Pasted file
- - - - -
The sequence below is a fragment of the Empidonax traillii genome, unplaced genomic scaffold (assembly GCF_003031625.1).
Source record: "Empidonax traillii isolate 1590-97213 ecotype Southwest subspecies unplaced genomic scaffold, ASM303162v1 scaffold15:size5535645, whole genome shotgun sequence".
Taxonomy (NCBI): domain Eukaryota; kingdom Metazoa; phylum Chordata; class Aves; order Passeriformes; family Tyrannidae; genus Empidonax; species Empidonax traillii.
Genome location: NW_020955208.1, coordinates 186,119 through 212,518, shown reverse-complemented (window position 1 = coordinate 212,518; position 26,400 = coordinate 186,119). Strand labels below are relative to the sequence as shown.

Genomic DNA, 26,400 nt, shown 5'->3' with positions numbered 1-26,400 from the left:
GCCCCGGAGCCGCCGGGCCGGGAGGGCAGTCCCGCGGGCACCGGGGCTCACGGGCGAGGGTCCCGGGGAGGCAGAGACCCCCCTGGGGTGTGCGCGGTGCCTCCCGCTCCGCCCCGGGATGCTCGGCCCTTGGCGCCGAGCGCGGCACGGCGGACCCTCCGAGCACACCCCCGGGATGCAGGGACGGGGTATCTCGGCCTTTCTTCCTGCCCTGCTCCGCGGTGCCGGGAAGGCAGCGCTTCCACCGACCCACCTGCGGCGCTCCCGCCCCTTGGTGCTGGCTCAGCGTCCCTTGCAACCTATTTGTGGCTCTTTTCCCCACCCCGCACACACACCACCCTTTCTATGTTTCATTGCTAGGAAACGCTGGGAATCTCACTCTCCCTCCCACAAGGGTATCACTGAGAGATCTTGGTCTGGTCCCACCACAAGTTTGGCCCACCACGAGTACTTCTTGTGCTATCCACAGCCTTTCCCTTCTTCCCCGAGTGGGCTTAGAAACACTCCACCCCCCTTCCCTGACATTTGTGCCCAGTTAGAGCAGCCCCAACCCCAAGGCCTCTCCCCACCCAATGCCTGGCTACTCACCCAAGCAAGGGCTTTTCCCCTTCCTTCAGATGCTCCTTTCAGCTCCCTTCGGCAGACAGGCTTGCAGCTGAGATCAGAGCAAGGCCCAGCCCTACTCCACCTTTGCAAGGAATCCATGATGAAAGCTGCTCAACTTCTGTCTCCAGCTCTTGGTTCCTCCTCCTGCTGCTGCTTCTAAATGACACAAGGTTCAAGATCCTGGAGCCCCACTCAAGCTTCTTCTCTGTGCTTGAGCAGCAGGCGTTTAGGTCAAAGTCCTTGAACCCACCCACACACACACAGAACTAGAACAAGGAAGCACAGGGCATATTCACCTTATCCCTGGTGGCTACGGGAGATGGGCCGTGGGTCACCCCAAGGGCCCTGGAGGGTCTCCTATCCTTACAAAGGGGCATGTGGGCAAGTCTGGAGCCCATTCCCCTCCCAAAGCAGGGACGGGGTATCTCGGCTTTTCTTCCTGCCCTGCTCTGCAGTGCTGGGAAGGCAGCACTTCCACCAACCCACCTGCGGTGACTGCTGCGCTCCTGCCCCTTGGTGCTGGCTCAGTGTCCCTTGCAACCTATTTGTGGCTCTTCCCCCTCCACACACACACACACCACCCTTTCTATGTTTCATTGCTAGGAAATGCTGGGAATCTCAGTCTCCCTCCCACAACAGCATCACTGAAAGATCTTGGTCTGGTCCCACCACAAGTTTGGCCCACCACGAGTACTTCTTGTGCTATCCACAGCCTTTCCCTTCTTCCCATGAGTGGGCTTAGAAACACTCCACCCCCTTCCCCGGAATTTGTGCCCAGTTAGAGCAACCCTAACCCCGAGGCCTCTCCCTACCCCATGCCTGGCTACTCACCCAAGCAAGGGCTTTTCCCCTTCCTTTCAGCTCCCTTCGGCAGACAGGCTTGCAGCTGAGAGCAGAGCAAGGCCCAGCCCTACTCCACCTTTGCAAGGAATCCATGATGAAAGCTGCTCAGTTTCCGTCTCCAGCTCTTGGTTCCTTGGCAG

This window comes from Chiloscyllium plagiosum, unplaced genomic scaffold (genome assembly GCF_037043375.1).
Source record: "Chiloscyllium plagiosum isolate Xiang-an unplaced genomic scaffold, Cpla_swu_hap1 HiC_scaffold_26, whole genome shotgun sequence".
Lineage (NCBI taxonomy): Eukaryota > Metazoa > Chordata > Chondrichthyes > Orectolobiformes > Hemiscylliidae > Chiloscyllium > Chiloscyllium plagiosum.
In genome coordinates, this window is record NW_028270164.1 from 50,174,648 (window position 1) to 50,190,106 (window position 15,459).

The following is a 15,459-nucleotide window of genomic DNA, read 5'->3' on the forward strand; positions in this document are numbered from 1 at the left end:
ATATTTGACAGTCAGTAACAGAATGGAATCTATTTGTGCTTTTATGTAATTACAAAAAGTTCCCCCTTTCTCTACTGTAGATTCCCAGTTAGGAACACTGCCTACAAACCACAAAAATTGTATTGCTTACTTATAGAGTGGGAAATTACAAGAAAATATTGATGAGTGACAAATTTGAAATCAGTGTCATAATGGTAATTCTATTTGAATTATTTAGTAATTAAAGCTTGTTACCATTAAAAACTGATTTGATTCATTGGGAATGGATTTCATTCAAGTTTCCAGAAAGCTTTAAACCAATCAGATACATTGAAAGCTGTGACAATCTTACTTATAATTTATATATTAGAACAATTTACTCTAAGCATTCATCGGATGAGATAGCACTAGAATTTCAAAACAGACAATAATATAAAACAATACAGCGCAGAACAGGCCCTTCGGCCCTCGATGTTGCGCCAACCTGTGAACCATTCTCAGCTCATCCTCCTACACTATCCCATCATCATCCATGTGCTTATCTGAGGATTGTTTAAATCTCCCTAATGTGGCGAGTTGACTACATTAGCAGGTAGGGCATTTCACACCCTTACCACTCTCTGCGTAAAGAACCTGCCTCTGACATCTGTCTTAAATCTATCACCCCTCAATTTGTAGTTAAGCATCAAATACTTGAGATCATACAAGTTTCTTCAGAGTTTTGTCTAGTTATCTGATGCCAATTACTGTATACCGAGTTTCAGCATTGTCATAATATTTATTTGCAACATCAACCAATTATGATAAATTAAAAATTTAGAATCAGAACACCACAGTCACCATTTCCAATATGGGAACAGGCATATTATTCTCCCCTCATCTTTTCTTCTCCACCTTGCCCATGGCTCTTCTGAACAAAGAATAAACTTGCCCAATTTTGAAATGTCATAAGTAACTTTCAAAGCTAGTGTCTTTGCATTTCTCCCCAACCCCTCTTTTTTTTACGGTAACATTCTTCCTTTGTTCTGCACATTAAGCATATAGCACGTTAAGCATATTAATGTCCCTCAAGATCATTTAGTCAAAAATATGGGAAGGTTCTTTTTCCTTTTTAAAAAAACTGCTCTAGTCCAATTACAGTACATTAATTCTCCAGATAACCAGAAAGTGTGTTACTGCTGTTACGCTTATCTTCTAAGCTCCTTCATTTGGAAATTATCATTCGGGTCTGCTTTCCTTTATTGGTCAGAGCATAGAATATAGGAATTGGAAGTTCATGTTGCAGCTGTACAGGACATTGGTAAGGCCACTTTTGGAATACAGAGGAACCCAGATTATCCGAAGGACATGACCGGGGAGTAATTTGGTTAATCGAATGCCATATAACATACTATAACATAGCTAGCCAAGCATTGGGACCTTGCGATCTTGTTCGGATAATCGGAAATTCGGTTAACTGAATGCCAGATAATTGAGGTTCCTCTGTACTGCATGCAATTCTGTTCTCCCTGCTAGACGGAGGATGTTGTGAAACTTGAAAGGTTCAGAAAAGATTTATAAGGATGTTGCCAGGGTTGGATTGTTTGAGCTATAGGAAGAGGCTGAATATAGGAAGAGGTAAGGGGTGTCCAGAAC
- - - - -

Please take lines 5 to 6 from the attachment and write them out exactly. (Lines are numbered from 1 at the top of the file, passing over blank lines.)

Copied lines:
Genomic DNA, 26,400 nt, shown 5'->3' with positions numbered 1-26,400 from the left:
GCCCCGGAGCCGCCGGGCCGGGAGGGCAGTCCCGCGGGCACCGGGGCTCACGGGCGAGGGTCCCGGGGAGGCAGAGACCCCCCTGGGGTGTGCGCGGTGCCTCCCGCTCCGCCCCGGGATGCTCGGCCCTTGGCGCCGAGCGCGGCACGGCGGACCCTCCGAGCACACCCCCGGGATGCAGGGACGGGGTATCTCGGCCTTTCTTCCTGCCCTGCTCCGCGGTGCCGGGAAGGCAGCGCTTCCACCGACCCACCTGCGGCGCTCCCGCCCCTTGGTGCTGGCTCAGCGTCCCTTGCAACCTATTTGTGGCTCTTTTCCCCACCCCGCACACACACCACCCTTTCTATGTTTCATTGCTAGGAAACGCTGGGAATCTCACTCTCCCTCCCACAAGGGTATCACTGAGAGATCTTGGTCTGGTCCCACCACAAGTTTGGCCCACCACGAGTACTTCTTGTGCTATCCACAGCCTTTCCCTTCTTCCCCGAGTGGGCTTAGAAACACTCCACCCCCCTTCCCTGACATTTGTGCCCAGTTAGAGCAGCCCCAACCCCAAGGCCTCTCCCCACCCAATGCCTGGCTACTCACCCAAGCAAGGGCTTTTCCCCTTCCTTCAGATGCTCCTTTCAGCTCCCTTCGGCAGACAGGCTTGCAGCTGAGATCAGAGCAAGGCCCAGCCCTACTCCACCTTTGCAAGGAATCCATGATGAAAGCTGCTCAACTTCTGTCTCCAGCTCTTGGTTCCTCCTCCTGCTGCTGCTTCTAAATGACACAAGGTTCAAGATCCTGGAGCCCCACTCAAGCTTCTTCTCTGTGCTTGAGCAGCAGGCGTTTAGGTCAAAGTCCTTGAACCCACCCACACACACACAGAACTAGAACAAGGAAGCACAGGGCATATTCACCTTATCCCTGGTGGCTACGGGAGATGGGCCGTGGGTCACCCCAAGGGCCCTGGAGGGTCTCCTATCCTTACAAAGGGGCATGTGGGCAAGTCTGGAGCCCATTCCCCTCCCAAAGCAGGGACGGGGTATCTCGGCTTTTCTTCCTGCCCTGCTCTGCAGTGCTGGGAAGGCAGCACTTCCACCAACCCACCTGCGGTGACTGCTGCGCTCCTGCCCCTTGGTGCTGGCTCAGTGTCCCTTGCAACCTATTTGTGGCTCTTCCCCCTCCACACACACACACACCACCCTTTCTATGTTTCATTGCTAGGAAATGCTGGGAATCTCAGTCTCCCTCCCACAACAGCATCACTGAAAGATCTTGGTCTGGTCCCACCACAAGTTTGGCCCACCACGAGTACTTCTTGTGCTATCCACAGCCTTTCCCTTCTTCCCATGAGTGGGCTTAGAAACACTCCACCCCCTTCCCCGGAATTTGTGCCCAGTTAGAGCAACCCTAACCCCGAGGCCTCTCCCTACCCCATGCCTGGCTACTCACCCAAGCAAGGGCTTTTCCCCTTCCTTTCAGCTCCCTTCGGCAGACAGGCTTGCAGCTGAGAGCAGAGCAAGGCCCAGCCCTACTCCACCTTTGCAAGGAATCCATGATGAAAGCTGCTCAGTTTCCGTCTCCAGCTCTTGGTTCCTTGGCAG